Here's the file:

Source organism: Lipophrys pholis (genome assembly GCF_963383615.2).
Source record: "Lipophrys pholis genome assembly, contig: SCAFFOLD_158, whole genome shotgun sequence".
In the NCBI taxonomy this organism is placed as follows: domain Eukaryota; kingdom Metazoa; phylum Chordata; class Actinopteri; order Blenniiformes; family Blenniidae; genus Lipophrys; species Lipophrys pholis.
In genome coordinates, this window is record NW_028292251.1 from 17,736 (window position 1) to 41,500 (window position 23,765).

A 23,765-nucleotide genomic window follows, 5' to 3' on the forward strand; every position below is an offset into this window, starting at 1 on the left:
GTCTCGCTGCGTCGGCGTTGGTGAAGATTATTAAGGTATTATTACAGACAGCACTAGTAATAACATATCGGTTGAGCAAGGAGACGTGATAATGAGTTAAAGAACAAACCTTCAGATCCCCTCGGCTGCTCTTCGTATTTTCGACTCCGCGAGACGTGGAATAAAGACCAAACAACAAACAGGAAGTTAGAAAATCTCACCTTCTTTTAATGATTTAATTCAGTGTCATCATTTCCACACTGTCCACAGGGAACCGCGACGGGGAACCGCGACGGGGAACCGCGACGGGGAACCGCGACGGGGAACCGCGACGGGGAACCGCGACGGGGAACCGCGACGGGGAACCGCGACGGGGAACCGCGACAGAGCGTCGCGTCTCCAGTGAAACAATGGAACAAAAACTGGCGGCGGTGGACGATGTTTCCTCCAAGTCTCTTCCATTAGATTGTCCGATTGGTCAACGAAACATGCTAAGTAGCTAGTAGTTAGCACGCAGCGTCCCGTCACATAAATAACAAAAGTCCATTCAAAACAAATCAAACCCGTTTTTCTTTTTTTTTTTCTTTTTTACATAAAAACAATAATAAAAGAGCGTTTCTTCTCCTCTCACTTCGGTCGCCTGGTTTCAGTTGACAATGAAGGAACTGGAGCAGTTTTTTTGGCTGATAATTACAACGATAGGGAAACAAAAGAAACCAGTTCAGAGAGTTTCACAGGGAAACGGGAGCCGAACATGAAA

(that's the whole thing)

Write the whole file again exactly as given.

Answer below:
Source organism: Lipophrys pholis (genome assembly GCF_963383615.2).
Source record: "Lipophrys pholis genome assembly, contig: SCAFFOLD_158, whole genome shotgun sequence".
In the NCBI taxonomy this organism is placed as follows: domain Eukaryota; kingdom Metazoa; phylum Chordata; class Actinopteri; order Blenniiformes; family Blenniidae; genus Lipophrys; species Lipophrys pholis.
In genome coordinates, this window is record NW_028292251.1 from 17,736 (window position 1) to 41,500 (window position 23,765).

A 23,765-nucleotide genomic window follows, 5' to 3' on the forward strand; every position below is an offset into this window, starting at 1 on the left:
GTCTCGCTGCGTCGGCGTTGGTGAAGATTATTAAGGTATTATTACAGACAGCACTAGTAATAACATATCGGTTGAGCAAGGAGACGTGATAATGAGTTAAAGAACAAACCTTCAGATCCCCTCGGCTGCTCTTCGTATTTTCGACTCCGCGAGACGTGGAATAAAGACCAAACAACAAACAGGAAGTTAGAAAATCTCACCTTCTTTTAATGATTTAATTCAGTGTCATCATTTCCACACTGTCCACAGGGAACCGCGACGGGGAACCGCGACGGGGAACCGCGACGGGGAACCGCGACGGGGAACCGCGACGGGGAACCGCGACGGGGAACCGCGACGGGGAACCGCGACGGGGAACCGCGACAGAGCGTCGCGTCTCCAGTGAAACAATGGAACAAAAACTGGCGGCGGTGGACGATGTTTCCTCCAAGTCTCTTCCATTAGATTGTCCGATTGGTCAACGAAACATGCTAAGTAGCTAGTAGTTAGCACGCAGCGTCCCGTCACATAAATAACAAAAGTCCATTCAAAACAAATCAAACCCGTTTTTCTTTTTTTTTTTCTTTTTTACATAAAAACAATAATAAAAGAGCGTTTCTTCTCCTCTCACTTCGGTCGCCTGGTTTCAGTTGACAATGAAGGAACTGGAGCAGTTTTTTTGGCTGATAATTACAACGATAGGGAAACAAAAGAAACCAGTTCAGAGAGTTTCACAGGGAAACGGGAGCCGAACATGAAA